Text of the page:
And some retailers this holiday season are doing away with free returns. That's because they too are experiencing inflation, they're trying to cut their bottom line. So, just if you're shopping online this holiday season, read the fine print, make sure you don't get hit with any additional holiday fees. Alex?

MARQUARDT: And, of course, for those small businesses that survived the pandemic, there's small business Saturday this weekend.

CNN's Vanessa Yurkevich, thank you so much for that report.

Now, just ahead, a major ruling from the Georgia Supreme Court on abortion, what that will mean going forward and the possible implications it could have on the Senate runoff.



MARQUARDT: With just a few weeks until the critical Senate runoff in Georgia, today, the state Supreme Court announced two major decisions that could affect the race, Georgia's high court rejecting a request from Republicans to block counties from offering early votes on Saturday, and it reinstituted a six-week ban on abortion with Georgia, with some exceptions.

Let's discuss all this CNN's Eva McKend, former Obama Administration Official Van Jones and The Atlantic's Ron Brownstein. Thank you all for joining me this evening. Eva, I want to start with you. Those two significance rulings from the Georgia Supreme Court today, we know that abortion, of course, has been hugely motivating for voters in these midterm elections. How do you expect these developments by the court to influence this Senate runoff?

EVA MCKEND, CNN NATIONAL POLITICS REPORTER: Well, Alex, you are correct. The threat over abortion access has been a highly motivating issue for Democratic voters, Democratic women. It is arguably why Democrats had a better than expected performance in the midterms. And we know in Georgia, most Georgians believe that abortion should be legal in all or most cases.

So, this Supreme Court, the state Supreme Court upholding the six-week ban, it puts the issue back front and center in this competitive Senate contest. But of equal importance is the decision of the state Supreme Court not to interfere with this Saturday voting. This runoff is about turnoff -- turnout, rather. It is a turnout game. And we know that Democrats advocated for this Saturday voting, but Republicans vote on Saturdays too, Alex.

MARQUARDT: And, Ron, to that point, in theory, this should be a victory for voters of both parties, but Republicans tried to block this. Clearly, they think voting on Saturday would give Democrats an edge.

RON BROWNSTEIN, CNN SENIOR POLITICAL ANALYST: Yes. Historically, I mean, early voting, you know, in the Trump era, at least, Democrats have availed themselves of it more, and Republicans have generally tried to restrict it. I think the bigger problems Republicans face than the days of voting is the fact that this is no longer the 50th vote in the Senate. And given the person doubts that even many Republicans expressed about Herschel Walker, the question of whether they can motivate their base to turn out in the numbers they need when control of the Senate is not at issue anymore, I think that is going to be the biggest challenge.

MARQUARDT: There's another change, Van, for Republican Candidate Herschel Walker. There's a new report by CNN's KFile that revealed he's getting a tax break for a primary residence, but the residence isn't in Georgia, but it's in Texas. So, to what extent do you think that that turns off Georgia voters, or do you think his supporter, his potential supporters are just used to all of his controversies?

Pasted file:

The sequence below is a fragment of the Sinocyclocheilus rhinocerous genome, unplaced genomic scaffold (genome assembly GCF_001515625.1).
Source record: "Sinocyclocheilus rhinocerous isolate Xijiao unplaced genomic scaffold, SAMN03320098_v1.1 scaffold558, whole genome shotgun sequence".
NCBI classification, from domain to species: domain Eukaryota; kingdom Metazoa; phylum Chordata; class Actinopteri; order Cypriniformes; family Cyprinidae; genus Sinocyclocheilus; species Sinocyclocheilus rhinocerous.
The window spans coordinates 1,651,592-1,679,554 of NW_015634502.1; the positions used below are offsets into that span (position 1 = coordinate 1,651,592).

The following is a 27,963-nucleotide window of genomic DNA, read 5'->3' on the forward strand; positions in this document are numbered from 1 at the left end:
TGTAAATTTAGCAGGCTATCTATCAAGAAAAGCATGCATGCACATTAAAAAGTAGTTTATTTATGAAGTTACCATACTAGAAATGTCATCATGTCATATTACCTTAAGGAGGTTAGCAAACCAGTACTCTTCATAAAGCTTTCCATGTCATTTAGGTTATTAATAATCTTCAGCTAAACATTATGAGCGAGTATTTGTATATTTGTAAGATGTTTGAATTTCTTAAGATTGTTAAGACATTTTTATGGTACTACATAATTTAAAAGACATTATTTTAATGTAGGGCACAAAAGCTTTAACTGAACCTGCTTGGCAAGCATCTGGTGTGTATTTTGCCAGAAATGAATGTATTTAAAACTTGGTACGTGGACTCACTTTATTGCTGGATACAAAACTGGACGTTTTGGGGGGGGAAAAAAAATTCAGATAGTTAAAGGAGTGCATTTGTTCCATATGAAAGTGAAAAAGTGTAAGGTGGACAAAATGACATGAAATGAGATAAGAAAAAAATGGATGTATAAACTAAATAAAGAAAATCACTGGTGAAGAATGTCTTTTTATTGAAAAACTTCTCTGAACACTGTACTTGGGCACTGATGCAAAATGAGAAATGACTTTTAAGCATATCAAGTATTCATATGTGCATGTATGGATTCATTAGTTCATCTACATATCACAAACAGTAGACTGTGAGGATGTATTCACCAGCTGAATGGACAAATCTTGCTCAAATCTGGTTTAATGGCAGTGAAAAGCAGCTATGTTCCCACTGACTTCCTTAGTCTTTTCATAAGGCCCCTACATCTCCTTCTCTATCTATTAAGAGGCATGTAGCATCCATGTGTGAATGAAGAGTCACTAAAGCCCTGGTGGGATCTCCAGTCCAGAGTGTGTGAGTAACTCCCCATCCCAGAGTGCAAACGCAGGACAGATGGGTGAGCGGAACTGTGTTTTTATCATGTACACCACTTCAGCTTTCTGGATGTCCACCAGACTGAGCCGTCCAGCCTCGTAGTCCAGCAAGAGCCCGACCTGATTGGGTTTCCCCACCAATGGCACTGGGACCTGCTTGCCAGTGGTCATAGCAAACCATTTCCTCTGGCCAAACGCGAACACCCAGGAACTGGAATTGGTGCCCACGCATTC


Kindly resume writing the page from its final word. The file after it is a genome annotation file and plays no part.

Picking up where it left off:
VAN JONES, CNN POLITICAL COMMENTATOR: Look, if you're a Herschel Walker voter at this point, nothing he does is going to scare you off. I agree, it's going to be about turnout. And both sides have a reason to worry. Because Herschel Walker is a little bit behind in the polls, some Democrats might let up off the gas. So, you have got support groups, like the Movement Voter Project, Unite Here, Black Votes Matter, Cause and Action, those would need support to get the ground game going.

But on the Republican side, they are doing everything that they can. They're bringing in the big guns. But if the big guns couldn't get it done for him, Herschel Walker, the first time, I don't know if they're going to get it done this time.

MARQUARDT: And Herschel Walker is now getting a boost from Governor Brian Kemp, who just won reelection. And, Eva, this is after Kemp kept his distance from Herschel Walker during the general election. Let's look at a bit of that ad.


GOV. BRIAN KEMP (R-GA): Herschel Walker will vote for Georgia, not be another rubber stamp for Joe Biden. That's why I'm backing Herschel. And I hope you'll join me in voting for him too.


MARQUARDT: But, Eva, in the general election, Walker seriously underperformed Kemp. So, how much do you think that this is going to sway voters?

MCKEND: So, the ad could be helpful, but, you know, I think Georgia voters, especially the voters that the Walker campaign are trying to capture are sophisticated. The general election was only a few weeks ago, and they didn't campaign together.


They weren't buddy-buddy. So, what changed so quickly?

But, perhaps, Alex, what might be more consequential is the Senate Leadership Fund, this key fund-raising operation for Senate Republicans, injecting $2 million into Governor Kemp's get out the vote operation, to help Walker. That is really, I think, very, very important because that is money for organizing, for people on the doors.

And, again, if we are looking at turnout, that might be more consequential than Governor Kemp giving Herschel Walker a hug on the campaign trail or appearing in an ad.

MARQUARDT: Ron, what do you think? This last-minute embrace by Kemp of Walker is going to make a difference?